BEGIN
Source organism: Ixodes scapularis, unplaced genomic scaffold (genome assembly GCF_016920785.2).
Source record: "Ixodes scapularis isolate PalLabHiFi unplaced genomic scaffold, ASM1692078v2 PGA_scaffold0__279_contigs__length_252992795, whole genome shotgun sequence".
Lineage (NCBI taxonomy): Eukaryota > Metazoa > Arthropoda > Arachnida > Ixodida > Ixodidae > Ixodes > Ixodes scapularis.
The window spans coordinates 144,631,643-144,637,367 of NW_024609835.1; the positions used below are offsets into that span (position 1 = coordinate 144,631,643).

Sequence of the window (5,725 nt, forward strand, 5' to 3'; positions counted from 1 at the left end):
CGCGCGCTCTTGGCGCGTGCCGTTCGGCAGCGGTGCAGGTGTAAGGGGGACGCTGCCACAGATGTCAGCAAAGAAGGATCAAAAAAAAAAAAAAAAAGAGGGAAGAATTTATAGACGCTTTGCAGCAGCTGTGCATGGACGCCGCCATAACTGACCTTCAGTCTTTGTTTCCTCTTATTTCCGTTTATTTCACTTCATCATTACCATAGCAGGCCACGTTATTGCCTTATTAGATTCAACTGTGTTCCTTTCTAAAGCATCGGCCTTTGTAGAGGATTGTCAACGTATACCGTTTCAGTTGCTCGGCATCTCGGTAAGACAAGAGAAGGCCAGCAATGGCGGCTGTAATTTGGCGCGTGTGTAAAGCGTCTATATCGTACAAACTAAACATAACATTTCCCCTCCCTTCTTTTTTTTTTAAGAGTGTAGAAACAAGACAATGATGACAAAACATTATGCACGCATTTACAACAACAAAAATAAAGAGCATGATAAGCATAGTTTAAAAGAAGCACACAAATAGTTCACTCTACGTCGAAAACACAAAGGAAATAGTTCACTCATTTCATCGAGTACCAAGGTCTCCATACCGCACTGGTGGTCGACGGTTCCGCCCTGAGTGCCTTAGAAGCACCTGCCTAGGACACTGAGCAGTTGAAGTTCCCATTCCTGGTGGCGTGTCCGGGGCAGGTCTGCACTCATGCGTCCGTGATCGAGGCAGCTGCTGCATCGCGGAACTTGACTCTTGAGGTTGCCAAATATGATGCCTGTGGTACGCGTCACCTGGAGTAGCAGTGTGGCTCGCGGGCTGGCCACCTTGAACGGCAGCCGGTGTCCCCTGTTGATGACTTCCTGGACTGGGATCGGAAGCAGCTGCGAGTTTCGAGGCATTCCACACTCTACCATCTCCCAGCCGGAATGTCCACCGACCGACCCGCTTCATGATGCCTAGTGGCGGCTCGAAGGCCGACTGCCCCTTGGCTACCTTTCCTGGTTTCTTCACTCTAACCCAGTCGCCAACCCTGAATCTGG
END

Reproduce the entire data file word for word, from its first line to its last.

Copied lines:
Source organism: Ixodes scapularis, unplaced genomic scaffold (genome assembly GCF_016920785.2).
Source record: "Ixodes scapularis isolate PalLabHiFi unplaced genomic scaffold, ASM1692078v2 PGA_scaffold0__279_contigs__length_252992795, whole genome shotgun sequence".
Lineage (NCBI taxonomy): Eukaryota > Metazoa > Arthropoda > Arachnida > Ixodida > Ixodidae > Ixodes > Ixodes scapularis.
The window spans coordinates 144,631,643-144,637,367 of NW_024609835.1; the positions used below are offsets into that span (position 1 = coordinate 144,631,643).

Sequence of the window (5,725 nt, forward strand, 5' to 3'; positions counted from 1 at the left end):
CGCGCGCTCTTGGCGCGTGCCGTTCGGCAGCGGTGCAGGTGTAAGGGGGACGCTGCCACAGATGTCAGCAAAGAAGGATCAAAAAAAAAAAAAAAAAGAGGGAAGAATTTATAGACGCTTTGCAGCAGCTGTGCATGGACGCCGCCATAACTGACCTTCAGTCTTTGTTTCCTCTTATTTCCGTTTATTTCACTTCATCATTACCATAGCAGGCCACGTTATTGCCTTATTAGATTCAACTGTGTTCCTTTCTAAAGCATCGGCCTTTGTAGAGGATTGTCAACGTATACCGTTTCAGTTGCTCGGCATCTCGGTAAGACAAGAGAAGGCCAGCAATGGCGGCTGTAATTTGGCGCGTGTGTAAAGCGTCTATATCGTACAAACTAAACATAACATTTCCCCTCCCTTCTTTTTTTTTTAAGAGTGTAGAAACAAGACAATGATGACAAAACATTATGCACGCATTTACAACAACAAAAATAAAGAGCATGATAAGCATAGTTTAAAAGAAGCACACAAATAGTTCACTCTACGTCGAAAACACAAAGGAAATAGTTCACTCATTTCATCGAGTACCAAGGTCTCCATACCGCACTGGTGGTCGACGGTTCCGCCCTGAGTGCCTTAGAAGCACCTGCCTAGGACACTGAGCAGTTGAAGTTCCCATTCCTGGTGGCGTGTCCGGGGCAGGTCTGCACTCATGCGTCCGTGATCGAGGCAGCTGCTGCATCGCGGAACTTGACTCTTGAGGTTGCCAAATATGATGCCTGTGGTACGCGTCACCTGGAGTAGCAGTGTGGCTCGCGGGCTGGCCACCTTGAACGGCAGCCGGTGTCCCCTGTTGATGACTTCCTGGACTGGGATCGGAAGCAGCTGCGAGTTTCGAGGCATTCCACACTCTACCATCTCCCAGCCGGAATGTCCACCGACCGACCCGCTTCATGATGCCTAGTGGCGGCTCGAAGGCCGACTGCCCCTTGGCTACCTTTCCTGGTTTCTTCACTCTAACCCAGTCGCCAACCCTGAATCTGG